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People Are Killing Themselves With Sugar

Wednesday, October 5, 2016 5:54
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(Before It's News)

Sugar and high fructose corn syrup (HFCS) are not just in soft drinks, pastries, and candies. They are hidden in most processed foods, condiments and sauces. Sometimes the sweetening ingredients in those foods and condiments are disguised as dextrose or corn syrup (which is most likely genetically modified) instead of sugar or HFCS.

So sugar is ubiquitous in the standard American diet (SAD). The food like substances from convenience stores, fast food stops, and even upscale restaurants are usually loaded with either sugar or HFCS.

High fructose corn syrup has become the sweetener of choice because it’s cheaper and sweeter than sugar. Many say it’s worse for you as well. Much of HFCS goes directly to the liver before it is metabolized anywhere else. What isn’t used for energy from HFCS is stored as fat. Excess sugar also gets stored as fat.

Even some infant formulas contain sugar or HFCS amounts equivalent to a can of soda. They’re getting hooked on sugar early. Sugar and HFCS tend to be addictive.

Since sugar became a household commodity in the 18th Century, sugar consumption has increased from four pounds per person annually to 180 pounds annually for half the American population. HFCS use has increased over ten thousand percent since its introduction into processed foods and beverages in the 1970s.

Health issues with sugar and HFCS

Obesity is obvious. Obesity levels are higher now than ever before. One-third of Americans are obese and another third are overweight. Eating a low fat diet only hurts your health. Our bodies need natural, good fats (http://www.naturalnews.com/035069_low_fat_diet_myths_weight_loss.html).

Obesity and overweight conditions usually lead to pre-diabetes and diabetes type 2, which can also cause kidney disease. If dietary habits remain the same, high blood pressure and artherosclerosis (clogged and hardened arteries) can occur, leading to heart attacks and strokes.

Coinciding with increased HFCS use is a sharp rise in non-alcoholic fatty liver disease (NAFLD), which is a precursor to sclerosis of the liver.

Many tend to make a couple of bad mistakes upon realizing they need to cut down or completely eliminate sugar and high fructose corn syrup from their diet. The first is to use artificial sweeteners such as aspartame and Splenda (sucralose). That’s just trading physical problems for neurological issues, while still getting fatter in the meantime (http://www.naturalnews.com/022785.html).

However, you can use naturally plant based Stevia as a healthy sugar replacement.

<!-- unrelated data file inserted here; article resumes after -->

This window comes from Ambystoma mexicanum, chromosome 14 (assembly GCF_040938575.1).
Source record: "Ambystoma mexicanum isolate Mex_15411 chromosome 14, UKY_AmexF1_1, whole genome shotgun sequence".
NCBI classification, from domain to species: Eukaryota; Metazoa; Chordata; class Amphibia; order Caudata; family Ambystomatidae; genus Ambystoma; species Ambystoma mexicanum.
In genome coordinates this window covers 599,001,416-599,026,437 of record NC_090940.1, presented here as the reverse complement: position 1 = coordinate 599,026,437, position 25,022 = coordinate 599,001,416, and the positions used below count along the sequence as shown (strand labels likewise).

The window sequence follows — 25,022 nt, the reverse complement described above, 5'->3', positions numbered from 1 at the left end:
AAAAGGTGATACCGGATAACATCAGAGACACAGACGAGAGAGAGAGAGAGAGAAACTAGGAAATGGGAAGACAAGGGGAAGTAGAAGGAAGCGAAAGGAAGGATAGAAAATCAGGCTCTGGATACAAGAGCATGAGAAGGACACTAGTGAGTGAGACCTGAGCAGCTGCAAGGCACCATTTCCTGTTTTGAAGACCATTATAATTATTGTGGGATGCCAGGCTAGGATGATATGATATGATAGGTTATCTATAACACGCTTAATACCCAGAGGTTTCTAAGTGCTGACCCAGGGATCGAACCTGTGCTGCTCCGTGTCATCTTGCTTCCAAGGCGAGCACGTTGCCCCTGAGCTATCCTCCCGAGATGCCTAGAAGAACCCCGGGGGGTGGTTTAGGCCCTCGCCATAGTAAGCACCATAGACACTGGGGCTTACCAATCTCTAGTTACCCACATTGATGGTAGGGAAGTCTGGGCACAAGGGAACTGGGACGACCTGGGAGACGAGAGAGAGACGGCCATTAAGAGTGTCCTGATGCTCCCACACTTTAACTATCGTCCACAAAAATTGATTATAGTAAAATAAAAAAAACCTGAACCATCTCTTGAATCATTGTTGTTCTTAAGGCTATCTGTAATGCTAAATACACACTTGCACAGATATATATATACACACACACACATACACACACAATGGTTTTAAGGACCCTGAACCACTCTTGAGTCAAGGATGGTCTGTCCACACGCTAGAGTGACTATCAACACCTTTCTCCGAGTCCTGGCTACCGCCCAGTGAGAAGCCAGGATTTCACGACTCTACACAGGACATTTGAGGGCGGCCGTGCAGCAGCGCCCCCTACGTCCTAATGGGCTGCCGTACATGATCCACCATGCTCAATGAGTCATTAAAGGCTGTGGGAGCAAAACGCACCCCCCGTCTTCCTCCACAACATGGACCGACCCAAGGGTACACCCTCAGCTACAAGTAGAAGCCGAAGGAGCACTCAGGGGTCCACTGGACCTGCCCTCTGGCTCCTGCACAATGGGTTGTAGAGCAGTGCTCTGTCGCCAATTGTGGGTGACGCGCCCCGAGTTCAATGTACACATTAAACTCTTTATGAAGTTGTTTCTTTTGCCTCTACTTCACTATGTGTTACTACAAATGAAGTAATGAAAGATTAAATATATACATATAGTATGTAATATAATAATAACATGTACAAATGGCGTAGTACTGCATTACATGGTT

Another mistake is to cut out obvious sweets and sodas while continuing to frequent fast food places and eat processed food meals at home. The gradual transition from the standard American diet should be toward cutting out processed and fast food meals completely, since most are laced with sugar or HFCS.

Studies are beginning to determine that consuming lots of sugar or HFCS leads to cancer. Anaerobic cancer cells do thrive on sugar. They depend on fermenting glucose (sugar) for their energy because they’ve lost the ability to metabolize with oxygen (http://www.naturalnews.com/024827_cancer_sugar_women.html).

That’s why alternative cancer treatments strictly forbid sugar consumption. Of course, mainstream oncology does not even discourage sugar. It’s widely understood that we all contain some free floating cancer cells that have not developed into tumors.

Natural fructose in fruit is okay. But high added sugar/HFCS consumption will only encourage cancer cells and cause the other health issues mentioned in this article.

Sources for this article include:

nutritiondiva.quickanddirtytips.com

healthmaven.blogspot.com

www.naturalnews.com

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Total 3 comments
  • Man

    i wonder what your honey based cure contains of….. sugar maybe?

  • People are killing themselves with illegal drugs, alcohol, unprotected sex, vaccines, dirty water, chem trails, fluoride, heavy metals, extreme sports, pharmaceuticals and the list goes on. So calm down, enjoy a candy bar and get a life.

  • To be clear, no single source of calories uniquely causes complex health conditions and it’s important to keep sugar consumption in perspective. According to USDA data, sugar actually plays a minor role in excess calories in the American diet since the 1970’s. During the past four decades as obesity rates climbed, the American food supply added an additional 445 calories per day. While fats, oils and starches comprised 376 (84%) of these additional calories, sugar – from all sources – played a relatively minor role, contributing only 34 calories (9%). Calories from soft drinks played an even smaller role in this increase. As CDC data shows, foods – not beverages – are the number one source of sugars in the American diet. In other words, attempts to pin the blame on high fructose corn syrup (HFCS) or sugar for a litany of health conditions is inaccurate and unproductive. With that said, America’s leading beverage companies agree that we should all be mindful of the calories we consume from beverages, which is why we are providing more reduced-calorie options and calorie counts to help people make the choice that’s right for them. Moreover, our industry is committed to being a part of real solutions with initiatives like Balance Calories, which aims to reduce beverage calories in the American diet by 20 percent nationally by 2025 by offering more lower- and no-calorie choices and smaller sizes and then finding ways to get people to try them.

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